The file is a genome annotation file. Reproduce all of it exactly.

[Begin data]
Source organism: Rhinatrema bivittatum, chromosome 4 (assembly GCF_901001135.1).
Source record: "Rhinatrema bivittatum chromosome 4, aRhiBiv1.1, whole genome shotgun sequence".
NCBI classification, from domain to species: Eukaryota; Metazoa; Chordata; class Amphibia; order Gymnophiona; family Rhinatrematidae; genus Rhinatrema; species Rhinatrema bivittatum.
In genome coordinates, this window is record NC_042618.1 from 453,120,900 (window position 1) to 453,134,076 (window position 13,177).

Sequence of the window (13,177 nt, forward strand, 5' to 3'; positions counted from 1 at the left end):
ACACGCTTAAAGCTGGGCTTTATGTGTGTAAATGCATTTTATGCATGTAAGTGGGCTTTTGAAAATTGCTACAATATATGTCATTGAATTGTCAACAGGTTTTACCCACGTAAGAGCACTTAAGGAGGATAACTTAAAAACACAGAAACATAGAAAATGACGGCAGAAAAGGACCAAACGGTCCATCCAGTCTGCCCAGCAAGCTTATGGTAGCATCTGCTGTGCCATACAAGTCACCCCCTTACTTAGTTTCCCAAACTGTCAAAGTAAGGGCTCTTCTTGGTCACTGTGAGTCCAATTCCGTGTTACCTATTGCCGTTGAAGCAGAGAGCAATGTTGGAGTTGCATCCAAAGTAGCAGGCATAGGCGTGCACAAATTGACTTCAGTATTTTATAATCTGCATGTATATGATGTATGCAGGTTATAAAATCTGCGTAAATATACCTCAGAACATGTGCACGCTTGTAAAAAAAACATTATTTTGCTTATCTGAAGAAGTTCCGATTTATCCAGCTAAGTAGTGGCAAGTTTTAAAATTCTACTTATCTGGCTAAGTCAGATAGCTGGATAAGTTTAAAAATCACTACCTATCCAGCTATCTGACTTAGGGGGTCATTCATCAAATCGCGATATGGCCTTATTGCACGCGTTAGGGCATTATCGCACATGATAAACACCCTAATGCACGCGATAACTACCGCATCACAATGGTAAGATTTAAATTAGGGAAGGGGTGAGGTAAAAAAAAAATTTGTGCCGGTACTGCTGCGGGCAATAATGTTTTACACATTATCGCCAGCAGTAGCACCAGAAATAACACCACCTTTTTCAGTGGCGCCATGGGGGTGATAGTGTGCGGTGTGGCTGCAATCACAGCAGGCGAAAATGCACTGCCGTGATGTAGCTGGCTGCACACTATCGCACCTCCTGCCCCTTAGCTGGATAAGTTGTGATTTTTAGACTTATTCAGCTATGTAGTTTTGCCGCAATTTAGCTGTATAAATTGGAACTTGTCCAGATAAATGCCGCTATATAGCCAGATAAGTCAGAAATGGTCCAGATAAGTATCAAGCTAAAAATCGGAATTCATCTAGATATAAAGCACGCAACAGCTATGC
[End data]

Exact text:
Source organism: Rhinatrema bivittatum, chromosome 4 (assembly GCF_901001135.1).
Source record: "Rhinatrema bivittatum chromosome 4, aRhiBiv1.1, whole genome shotgun sequence".
NCBI classification, from domain to species: Eukaryota; Metazoa; Chordata; class Amphibia; order Gymnophiona; family Rhinatrematidae; genus Rhinatrema; species Rhinatrema bivittatum.
In genome coordinates, this window is record NC_042618.1 from 453,120,900 (window position 1) to 453,134,076 (window position 13,177).

Sequence of the window (13,177 nt, forward strand, 5' to 3'; positions counted from 1 at the left end):
ACACGCTTAAAGCTGGGCTTTATGTGTGTAAATGCATTTTATGCATGTAAGTGGGCTTTTGAAAATTGCTACAATATATGTCATTGAATTGTCAACAGGTTTTACCCACGTAAGAGCACTTAAGGAGGATAACTTAAAAACACAGAAACATAGAAAATGACGGCAGAAAAGGACCAAACGGTCCATCCAGTCTGCCCAGCAAGCTTATGGTAGCATCTGCTGTGCCATACAAGTCACCCCCTTACTTAGTTTCCCAAACTGTCAAAGTAAGGGCTCTTCTTGGTCACTGTGAGTCCAATTCCGTGTTACCTATTGCCGTTGAAGCAGAGAGCAATGTTGGAGTTGCATCCAAAGTAGCAGGCATAGGCGTGCACAAATTGACTTCAGTATTTTATAATCTGCATGTATATGATGTATGCAGGTTATAAAATCTGCGTAAATATACCTCAGAACATGTGCACGCTTGTAAAAAAAACATTATTTTGCTTATCTGAAGAAGTTCCGATTTATCCAGCTAAGTAGTGGCAAGTTTTAAAATTCTACTTATCTGGCTAAGTCAGATAGCTGGATAAGTTTAAAAATCACTACCTATCCAGCTATCTGACTTAGGGGGTCATTCATCAAATCGCGATATGGCCTTATTGCACGCGTTAGGGCATTATCGCACATGATAAACACCCTAATGCACGCGATAACTACCGCATCACAATGGTAAGATTTAAATTAGGGAAGGGGTGAGGTAAAAAAAAAATTTGTGCCGGTACTGCTGCGGGCAATAATGTTTTACACATTATCGCCAGCAGTAGCACCAGAAATAACACCACCTTTTTCAGTGGCGCCATGGGGGTGATAGTGTGCGGTGTGGCTGCAATCACAGCAGGCGAAAATGCACTGCCGTGATGTAGCTGGCTGCACACTATCGCACCTCCTGCCCCTTAGCTGGATAAGTTGTGATTTTTAGACTTATTCAGCTATGTAGTTTTGCCGCAATTTAGCTGTATAAATTGGAACTTGTCCAGATAAATGCCGCTATATAGCCAGATAAGTCAGAAATGGTCCAGATAAGTATCAAGCTAAAAATCGGAATTCATCTAGATATAAAGCACGCAACAGCTATGC